L07 152, 2 units
T&Th, 1:00 p.m. - 2:45 p.m.
MWF, 1:00 p.m. - 5:00 p.m.

Topics and experiments complement material covered in Chem 112A lecture course.


Organic Chemistry II with Lab
L07 262, 4 units
M-F, 9:00 a.m. - 10:45 a.m.
T&Th, 12:15 p.m. - 5:00 p.m.

A course covering certain areas of organic chemistry in more detail than the prerequisite course, with special emphasis on the mechanisms and the synthetic applications of organic reactions and on the organic chemistry of biological compounds. The laboratory includes organic synthesis and spectroscopic techniques. Prerequisite, Chem 261.

Drama

Improvisation
L15 233, 3 units
M-F, 9:00 a.m. - 10:45 a.m.

This course introduces students to the fundamentals of improvisation. Students are provided with the tools and techniques to develop their artistic voice, both individually and within an ensemble, through various theatre games, exercises, and techniques. Students will build self-confidence, develop creativity, hone presentation skills, and have fun through working collaboratively in an ensemble. Both actors and non-actors are encouraged to take this class.

Earth & Planetary Science

Introduction to Global Climate Change in the 21st Century
L19 111, 3 units
M-F, 11:00 a.m. - 12:45 p.m.

Global climate and global climate change and their impacts on life and civilization. Integrated view of global climate and the diverse forces that can alter global climate. Historical and potential future consequences of global climate change on human life, our industrial civilization, and its sustainability.

Economics

Introduction to Microeconomics
L11 1011, 3 units
M-F, 9:00 a.m. - 10:45 a.m.

Determination of prices; distribution of national income; theory of production. For a thorough introduction to economics, Econ 1021 (104B) also should be taken.


Introduction to Macroeconomics
L11 1021, 3 units
M-F, 1:00 p.m. - 2:45 p.m.

Business fluctuations: inflation, recession; monetary and fiscal policy; economic development. For a thorough introduction to economics, Econ 1011 (103B) should also be taken.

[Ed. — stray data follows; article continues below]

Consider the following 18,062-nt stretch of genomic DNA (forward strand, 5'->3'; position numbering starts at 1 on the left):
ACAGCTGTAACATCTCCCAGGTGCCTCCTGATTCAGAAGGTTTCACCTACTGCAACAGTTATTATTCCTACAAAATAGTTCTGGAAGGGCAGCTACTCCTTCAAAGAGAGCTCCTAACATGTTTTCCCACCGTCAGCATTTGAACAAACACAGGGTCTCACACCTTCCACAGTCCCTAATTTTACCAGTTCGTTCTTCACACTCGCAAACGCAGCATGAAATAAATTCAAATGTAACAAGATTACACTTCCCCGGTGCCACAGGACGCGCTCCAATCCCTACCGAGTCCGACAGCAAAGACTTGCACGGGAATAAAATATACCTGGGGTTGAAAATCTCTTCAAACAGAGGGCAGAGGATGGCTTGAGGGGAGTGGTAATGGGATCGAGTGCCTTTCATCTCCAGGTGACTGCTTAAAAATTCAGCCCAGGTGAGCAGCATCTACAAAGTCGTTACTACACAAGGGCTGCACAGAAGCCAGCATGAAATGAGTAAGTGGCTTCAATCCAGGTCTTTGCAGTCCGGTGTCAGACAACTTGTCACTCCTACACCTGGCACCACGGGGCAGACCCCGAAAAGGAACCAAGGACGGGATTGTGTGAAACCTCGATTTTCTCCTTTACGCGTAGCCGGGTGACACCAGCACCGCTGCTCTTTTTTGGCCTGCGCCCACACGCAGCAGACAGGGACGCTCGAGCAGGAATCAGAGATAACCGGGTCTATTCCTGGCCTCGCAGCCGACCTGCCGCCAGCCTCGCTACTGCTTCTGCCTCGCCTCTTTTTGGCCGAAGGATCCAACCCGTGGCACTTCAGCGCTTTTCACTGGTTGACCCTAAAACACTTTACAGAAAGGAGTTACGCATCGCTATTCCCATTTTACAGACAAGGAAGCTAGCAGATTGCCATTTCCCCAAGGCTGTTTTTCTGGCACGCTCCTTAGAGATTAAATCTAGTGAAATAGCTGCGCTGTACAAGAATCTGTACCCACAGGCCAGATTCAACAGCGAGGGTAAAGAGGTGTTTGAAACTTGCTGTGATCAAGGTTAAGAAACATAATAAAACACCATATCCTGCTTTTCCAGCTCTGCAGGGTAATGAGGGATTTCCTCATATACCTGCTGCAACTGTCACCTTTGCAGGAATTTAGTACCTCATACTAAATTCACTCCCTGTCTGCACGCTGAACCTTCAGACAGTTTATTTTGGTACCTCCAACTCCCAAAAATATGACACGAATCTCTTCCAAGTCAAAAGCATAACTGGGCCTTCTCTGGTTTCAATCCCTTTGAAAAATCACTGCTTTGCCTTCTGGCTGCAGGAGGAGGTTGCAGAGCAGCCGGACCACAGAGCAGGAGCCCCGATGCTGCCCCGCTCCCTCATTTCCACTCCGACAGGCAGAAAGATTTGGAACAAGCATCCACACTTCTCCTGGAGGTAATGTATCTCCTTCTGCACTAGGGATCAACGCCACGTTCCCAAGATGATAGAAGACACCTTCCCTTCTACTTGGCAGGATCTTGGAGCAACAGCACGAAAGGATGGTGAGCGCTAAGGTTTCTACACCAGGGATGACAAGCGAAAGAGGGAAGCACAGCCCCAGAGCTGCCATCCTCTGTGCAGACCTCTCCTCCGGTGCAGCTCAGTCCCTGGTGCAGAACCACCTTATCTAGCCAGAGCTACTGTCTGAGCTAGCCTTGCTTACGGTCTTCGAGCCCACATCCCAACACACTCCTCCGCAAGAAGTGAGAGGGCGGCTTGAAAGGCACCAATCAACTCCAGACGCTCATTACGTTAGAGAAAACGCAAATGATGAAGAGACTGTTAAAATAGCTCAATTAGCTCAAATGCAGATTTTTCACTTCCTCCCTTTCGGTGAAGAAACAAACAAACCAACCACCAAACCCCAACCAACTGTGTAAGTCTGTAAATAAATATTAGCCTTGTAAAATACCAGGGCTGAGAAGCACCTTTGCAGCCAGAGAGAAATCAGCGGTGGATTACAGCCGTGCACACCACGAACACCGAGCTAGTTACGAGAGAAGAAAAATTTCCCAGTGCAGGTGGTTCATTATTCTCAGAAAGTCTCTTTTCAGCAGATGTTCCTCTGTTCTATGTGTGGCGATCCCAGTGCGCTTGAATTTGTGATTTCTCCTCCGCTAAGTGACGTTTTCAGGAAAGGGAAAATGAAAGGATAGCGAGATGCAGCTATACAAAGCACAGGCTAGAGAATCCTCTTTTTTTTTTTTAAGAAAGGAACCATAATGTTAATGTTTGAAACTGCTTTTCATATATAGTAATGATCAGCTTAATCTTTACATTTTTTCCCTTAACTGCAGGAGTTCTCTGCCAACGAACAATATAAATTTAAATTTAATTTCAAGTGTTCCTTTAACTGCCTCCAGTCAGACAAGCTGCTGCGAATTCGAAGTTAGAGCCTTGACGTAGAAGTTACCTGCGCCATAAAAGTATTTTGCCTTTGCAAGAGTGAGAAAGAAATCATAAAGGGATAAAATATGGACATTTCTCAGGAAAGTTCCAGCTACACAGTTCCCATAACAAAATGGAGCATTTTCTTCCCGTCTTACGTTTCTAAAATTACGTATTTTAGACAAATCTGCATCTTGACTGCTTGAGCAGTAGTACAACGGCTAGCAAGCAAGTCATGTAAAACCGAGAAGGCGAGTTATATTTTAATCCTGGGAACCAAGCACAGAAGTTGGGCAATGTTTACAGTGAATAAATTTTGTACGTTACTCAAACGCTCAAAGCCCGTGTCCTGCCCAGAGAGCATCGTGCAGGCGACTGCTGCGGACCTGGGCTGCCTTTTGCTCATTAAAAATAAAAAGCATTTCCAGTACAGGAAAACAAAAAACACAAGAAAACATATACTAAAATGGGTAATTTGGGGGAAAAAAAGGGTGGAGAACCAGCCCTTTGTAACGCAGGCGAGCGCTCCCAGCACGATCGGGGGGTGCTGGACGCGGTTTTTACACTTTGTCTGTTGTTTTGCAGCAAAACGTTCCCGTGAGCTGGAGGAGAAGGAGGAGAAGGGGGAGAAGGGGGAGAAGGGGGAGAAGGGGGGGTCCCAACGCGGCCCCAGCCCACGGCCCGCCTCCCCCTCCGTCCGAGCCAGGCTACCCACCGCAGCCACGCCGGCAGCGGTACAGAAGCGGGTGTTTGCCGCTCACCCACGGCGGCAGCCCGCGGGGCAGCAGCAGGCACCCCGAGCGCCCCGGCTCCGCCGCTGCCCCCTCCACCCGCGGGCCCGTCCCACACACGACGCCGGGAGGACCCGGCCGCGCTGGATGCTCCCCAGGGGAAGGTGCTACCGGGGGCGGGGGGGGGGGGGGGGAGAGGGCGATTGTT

English Composition

Principles of Writing
U11 101, 3 units
M-F, 3:00 p.m. - 4:45 p.m.

This course is about reading well and writing deliberately and sees those two acts as intimately related. Students will read as writers, studying the strategies that writers use to write persuasively, and practicing those strategies in their own writing. The course offers a method for close reading (based on finding meaningful patterns); it offers practice linking claims with evidence for those claims and it offers practice organizing papers using such skills as well-written summaries, theses, transitions, topic sentences, and paragraphs.

English Literature

Illustrating Difference: Young Adult Identity in Graphic Novels
L14 243, 3 units
M-F, 1:00 p.m. - 2:45 p.m.

Since its emergence in the 1950s as a distinct literary genre, young adult literature has been tasked with representing the coming-of-age story: this distinct moment in which society imagines young people "find themselves" and construct an identity. But how does one express oneself when there aren't words to describe that self, because of racial, sexual, gendered, abled, or classed differences with American society? How might illustrated texts or graphic novels engender alternative means of expression? Further, how does the intertwining of illustration and text enable the transition from children's literature to adult literature? This course explores these questions through an archive of recent YA graphic novels, comic books, and web comics to consider how this genre confronts, explores, and shapes contemporary identity categories available to young people in America. Whether in the mostly dialogue-less story of deaf children in Wonderstuck, in the ethnic diversification of superheroes with the Muslim Ms. Marvel or Afro-Latino Spiderman, or in the queer kinship in Nimona's fantasy world of shapeshifters and mad scientists, these works enable us to think about this form's storytelling possibilities: to tell kinds of stories not "illustrated" in other genres.

Entrepreneuership

Entrepreneurship and the Liberal Arts
L62 286
M-F, 9:00 a.m. - 10:45 a.m.